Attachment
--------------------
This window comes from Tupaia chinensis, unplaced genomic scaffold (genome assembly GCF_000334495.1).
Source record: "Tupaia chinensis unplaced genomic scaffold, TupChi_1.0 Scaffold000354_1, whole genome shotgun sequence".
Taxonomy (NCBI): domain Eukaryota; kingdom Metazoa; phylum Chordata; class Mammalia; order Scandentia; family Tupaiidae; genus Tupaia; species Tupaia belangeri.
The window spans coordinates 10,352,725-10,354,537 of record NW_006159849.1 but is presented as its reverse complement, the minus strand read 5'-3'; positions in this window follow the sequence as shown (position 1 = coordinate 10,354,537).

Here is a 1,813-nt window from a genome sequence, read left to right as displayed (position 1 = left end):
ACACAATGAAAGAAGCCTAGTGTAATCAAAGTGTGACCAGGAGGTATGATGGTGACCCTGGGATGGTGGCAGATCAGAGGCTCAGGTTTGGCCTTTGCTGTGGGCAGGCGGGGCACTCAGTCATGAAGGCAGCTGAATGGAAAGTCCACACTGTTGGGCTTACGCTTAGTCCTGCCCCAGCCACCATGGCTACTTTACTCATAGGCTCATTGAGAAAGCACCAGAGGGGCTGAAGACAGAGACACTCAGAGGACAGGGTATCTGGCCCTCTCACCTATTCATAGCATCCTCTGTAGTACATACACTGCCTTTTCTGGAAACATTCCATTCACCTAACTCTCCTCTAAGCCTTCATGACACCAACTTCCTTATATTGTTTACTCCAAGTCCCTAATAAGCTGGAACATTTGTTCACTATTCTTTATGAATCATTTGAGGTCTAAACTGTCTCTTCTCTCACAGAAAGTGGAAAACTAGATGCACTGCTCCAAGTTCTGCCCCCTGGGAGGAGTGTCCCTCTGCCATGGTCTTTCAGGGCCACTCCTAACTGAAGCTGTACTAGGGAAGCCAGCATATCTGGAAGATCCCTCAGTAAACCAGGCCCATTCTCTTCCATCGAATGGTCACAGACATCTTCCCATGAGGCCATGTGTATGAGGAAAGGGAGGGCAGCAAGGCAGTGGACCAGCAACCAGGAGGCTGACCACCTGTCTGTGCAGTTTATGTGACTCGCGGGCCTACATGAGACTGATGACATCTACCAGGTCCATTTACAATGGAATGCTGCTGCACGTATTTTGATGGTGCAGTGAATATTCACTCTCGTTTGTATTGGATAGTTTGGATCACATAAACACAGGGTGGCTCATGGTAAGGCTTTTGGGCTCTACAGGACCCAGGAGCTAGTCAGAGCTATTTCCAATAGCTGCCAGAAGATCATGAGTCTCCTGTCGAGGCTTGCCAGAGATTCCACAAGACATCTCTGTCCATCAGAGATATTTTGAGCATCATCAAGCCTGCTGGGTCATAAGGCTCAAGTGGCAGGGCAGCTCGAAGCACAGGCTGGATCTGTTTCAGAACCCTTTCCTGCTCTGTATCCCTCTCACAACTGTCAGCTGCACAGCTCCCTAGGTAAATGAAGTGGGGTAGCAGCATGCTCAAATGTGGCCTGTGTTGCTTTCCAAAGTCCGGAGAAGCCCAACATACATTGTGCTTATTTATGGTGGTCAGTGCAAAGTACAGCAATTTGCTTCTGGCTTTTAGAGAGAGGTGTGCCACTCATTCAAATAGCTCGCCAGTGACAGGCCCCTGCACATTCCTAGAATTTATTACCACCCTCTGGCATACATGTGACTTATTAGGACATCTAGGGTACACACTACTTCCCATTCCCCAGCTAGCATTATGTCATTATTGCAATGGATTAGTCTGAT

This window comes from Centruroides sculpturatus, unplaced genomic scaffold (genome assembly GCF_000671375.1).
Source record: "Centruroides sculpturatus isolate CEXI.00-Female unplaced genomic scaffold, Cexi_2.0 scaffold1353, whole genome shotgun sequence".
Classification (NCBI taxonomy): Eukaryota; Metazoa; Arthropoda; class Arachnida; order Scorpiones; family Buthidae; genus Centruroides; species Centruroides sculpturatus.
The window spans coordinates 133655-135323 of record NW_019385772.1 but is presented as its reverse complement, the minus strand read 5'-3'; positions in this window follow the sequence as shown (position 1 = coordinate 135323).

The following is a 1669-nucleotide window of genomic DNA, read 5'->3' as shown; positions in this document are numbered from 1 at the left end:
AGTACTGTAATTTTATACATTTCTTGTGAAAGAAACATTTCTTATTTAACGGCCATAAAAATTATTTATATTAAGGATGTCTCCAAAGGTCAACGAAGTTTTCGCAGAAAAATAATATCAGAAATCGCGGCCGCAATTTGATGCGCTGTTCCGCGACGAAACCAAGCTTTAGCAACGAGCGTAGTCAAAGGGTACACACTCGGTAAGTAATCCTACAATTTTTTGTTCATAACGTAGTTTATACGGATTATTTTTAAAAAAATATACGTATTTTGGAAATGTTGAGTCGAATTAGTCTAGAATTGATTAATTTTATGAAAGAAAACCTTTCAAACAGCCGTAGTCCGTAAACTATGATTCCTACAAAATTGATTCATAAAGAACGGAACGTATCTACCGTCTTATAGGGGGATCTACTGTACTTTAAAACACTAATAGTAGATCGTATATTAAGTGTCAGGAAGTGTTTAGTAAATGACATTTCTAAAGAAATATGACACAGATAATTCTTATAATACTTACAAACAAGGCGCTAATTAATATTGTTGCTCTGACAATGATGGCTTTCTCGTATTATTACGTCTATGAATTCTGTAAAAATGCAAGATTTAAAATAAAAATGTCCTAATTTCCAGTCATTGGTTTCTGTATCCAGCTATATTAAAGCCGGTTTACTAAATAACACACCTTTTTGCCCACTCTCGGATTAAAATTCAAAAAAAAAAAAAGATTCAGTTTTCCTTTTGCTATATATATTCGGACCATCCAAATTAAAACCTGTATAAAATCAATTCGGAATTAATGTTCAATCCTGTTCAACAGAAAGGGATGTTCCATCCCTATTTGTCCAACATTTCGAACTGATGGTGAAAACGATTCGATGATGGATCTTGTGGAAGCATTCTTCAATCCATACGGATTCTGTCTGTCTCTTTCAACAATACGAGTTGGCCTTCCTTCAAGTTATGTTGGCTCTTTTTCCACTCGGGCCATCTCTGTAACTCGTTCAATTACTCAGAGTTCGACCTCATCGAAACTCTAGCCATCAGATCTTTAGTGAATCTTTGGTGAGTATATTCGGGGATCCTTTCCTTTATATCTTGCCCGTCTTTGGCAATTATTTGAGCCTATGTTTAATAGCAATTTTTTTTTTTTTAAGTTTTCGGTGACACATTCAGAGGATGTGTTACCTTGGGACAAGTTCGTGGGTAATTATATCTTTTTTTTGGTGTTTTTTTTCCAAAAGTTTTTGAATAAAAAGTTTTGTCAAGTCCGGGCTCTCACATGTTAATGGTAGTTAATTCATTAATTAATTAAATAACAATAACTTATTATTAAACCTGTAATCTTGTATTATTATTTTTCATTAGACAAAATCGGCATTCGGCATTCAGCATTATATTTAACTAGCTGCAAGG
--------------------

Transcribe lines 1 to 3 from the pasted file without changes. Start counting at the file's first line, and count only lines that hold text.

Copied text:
This window comes from Tupaia chinensis, unplaced genomic scaffold (genome assembly GCF_000334495.1).
Source record: "Tupaia chinensis unplaced genomic scaffold, TupChi_1.0 Scaffold000354_1, whole genome shotgun sequence".
Taxonomy (NCBI): domain Eukaryota; kingdom Metazoa; phylum Chordata; class Mammalia; order Scandentia; family Tupaiidae; genus Tupaia; species Tupaia belangeri.